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2020 Plant Disease Summaries for Small Grains

Updated February 10, 2022
Professional headshot of Connie Tande

Connie Tande

SDSU Extension Plant Diagnostician

Written with contributions by Emmanuel Byamukama, former SDSU Extension Plant Pathologist, and Dalitso Yabwalo.


A number of field trials were implemented in the 2020 growing season with the general objective of assessing various disease management practices suitable for South Dakota growers and the Great Plains. Specific objectives included testing different application rates, times, sequential applications of different product combinations of both experimental and commercial fungicides to manage foliar diseases and scab of wheat (Fusarium head blight or FHB). These studies were conducted at four locations within the state namely; Brookings (east of campus), North Brookings, Northeast research farm (NERF) near South Shore, and Volga research farm.

Most of the trials were planted in May with soil temperatures between 45 and 57 degrees F. Ambient temperatures were around 54 degrees F with near normal moisture average of 2.6 inches. Germination was slow due to the cooler conditions, especially at Volga, which had excess moisture owing to previous season’s excess precipitation. Prevailing conditions were not conducive to the development of high intensities of fungal diseases except in artificially infected and irrigated/misted fields. Consequently, measured variables such as disease severity and yield in most of the experiments did not show statistically significant differences among treatments. However, visible differences may be of significance under the large field scale. Generally, where disease pressure was relatively high, fungicide application resulted in a substantial protection of quality and yield potential.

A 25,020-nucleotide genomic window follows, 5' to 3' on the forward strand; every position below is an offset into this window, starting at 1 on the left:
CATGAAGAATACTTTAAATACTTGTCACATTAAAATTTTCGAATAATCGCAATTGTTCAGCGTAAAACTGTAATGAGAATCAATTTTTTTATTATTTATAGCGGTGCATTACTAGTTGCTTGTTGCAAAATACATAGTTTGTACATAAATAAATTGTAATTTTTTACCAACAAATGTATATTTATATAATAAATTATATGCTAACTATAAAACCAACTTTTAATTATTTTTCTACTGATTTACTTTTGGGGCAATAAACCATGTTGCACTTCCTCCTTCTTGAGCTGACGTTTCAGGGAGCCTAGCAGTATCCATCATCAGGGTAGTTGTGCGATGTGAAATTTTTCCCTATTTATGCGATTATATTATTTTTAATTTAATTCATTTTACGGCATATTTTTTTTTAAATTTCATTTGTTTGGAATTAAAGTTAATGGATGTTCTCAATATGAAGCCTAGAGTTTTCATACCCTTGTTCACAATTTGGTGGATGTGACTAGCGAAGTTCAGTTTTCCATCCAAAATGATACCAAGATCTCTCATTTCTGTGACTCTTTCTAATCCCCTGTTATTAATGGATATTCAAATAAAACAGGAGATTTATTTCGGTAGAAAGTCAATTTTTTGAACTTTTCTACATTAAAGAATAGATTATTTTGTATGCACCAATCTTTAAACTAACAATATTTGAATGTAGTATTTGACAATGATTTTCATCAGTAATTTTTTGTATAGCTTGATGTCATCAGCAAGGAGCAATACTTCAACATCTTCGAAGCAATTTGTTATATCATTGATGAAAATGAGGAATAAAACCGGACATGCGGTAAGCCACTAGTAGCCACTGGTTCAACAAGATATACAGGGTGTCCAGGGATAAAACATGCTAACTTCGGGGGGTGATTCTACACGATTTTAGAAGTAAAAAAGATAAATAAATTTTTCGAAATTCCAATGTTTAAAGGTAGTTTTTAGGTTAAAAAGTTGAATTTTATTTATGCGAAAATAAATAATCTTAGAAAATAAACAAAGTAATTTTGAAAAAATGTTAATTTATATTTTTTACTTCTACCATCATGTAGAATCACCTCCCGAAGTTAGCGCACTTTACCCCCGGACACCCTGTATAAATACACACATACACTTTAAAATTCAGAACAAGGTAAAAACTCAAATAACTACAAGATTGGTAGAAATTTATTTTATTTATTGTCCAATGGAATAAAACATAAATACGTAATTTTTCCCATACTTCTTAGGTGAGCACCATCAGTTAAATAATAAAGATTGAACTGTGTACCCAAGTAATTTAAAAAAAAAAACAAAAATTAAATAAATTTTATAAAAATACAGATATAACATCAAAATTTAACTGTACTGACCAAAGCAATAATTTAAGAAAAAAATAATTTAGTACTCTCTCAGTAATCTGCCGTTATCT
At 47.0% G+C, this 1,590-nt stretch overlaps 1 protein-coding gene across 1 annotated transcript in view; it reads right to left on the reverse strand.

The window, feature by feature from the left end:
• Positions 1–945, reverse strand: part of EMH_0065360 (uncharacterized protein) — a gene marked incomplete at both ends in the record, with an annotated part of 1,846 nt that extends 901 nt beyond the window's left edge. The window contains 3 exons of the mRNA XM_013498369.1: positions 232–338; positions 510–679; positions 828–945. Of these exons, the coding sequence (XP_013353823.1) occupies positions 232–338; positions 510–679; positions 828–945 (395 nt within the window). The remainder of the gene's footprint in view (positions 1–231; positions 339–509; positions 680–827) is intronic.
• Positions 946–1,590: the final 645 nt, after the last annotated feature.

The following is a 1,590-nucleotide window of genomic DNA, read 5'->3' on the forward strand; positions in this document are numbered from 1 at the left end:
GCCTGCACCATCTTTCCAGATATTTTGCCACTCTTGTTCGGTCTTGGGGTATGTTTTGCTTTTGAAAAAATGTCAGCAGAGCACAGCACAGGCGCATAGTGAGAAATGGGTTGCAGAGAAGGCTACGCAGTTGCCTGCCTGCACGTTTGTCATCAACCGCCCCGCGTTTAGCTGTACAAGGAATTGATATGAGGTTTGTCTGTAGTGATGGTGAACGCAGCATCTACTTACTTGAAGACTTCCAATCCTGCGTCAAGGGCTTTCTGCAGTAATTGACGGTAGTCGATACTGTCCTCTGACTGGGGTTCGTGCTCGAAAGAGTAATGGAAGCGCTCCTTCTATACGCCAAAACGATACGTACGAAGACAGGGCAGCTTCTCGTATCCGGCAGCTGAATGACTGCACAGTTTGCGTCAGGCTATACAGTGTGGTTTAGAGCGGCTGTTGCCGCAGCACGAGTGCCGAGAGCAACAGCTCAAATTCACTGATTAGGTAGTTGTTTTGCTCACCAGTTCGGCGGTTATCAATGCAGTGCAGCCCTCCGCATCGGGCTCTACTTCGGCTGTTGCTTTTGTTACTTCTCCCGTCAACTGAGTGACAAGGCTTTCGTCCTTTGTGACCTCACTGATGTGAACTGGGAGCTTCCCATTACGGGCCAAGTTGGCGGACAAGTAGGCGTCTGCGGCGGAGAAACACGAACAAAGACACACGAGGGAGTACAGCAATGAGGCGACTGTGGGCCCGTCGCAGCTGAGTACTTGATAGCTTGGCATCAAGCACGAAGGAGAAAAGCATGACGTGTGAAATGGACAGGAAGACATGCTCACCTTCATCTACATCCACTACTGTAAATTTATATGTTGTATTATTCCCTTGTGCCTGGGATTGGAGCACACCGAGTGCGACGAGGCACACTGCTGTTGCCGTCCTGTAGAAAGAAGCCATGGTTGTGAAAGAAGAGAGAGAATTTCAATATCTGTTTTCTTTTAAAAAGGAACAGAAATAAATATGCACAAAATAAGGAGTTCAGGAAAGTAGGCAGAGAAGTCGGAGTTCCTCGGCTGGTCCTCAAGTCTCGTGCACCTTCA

All fungicides and bactericides used in these studies were approved for use in SD at the time of application. Where advanced stage experimental products were used, strict guidelines were followed to ensure environmental safety, including native fauna and flora. Alternative application approaches that are not currently part of the product label such as crop, timing and/or rate were used for research purposes. Therefore, results from these research endeavors should not be considered recommendations until the research is finalized and official recommendations are communicated. Growers using any chemical products should always consult product labels regarding safe and appropriate chemical handling such as personal protection requirements, re-entry intervals, pre-harvest use, application rates and methods and any other important information.


Implementation of these field studies was possible with invaluable assistance provided by personnel from various programs in the department of Agronomy, Horticulture and Plant Science at SDSU. Some of the programs that rendered assistance include Winter Wheat Breeding, Spring Wheat Breeding, Crop Performance Testing, Entomology, Foundation Seed, Northeast, Southeast and Volga Research Farms.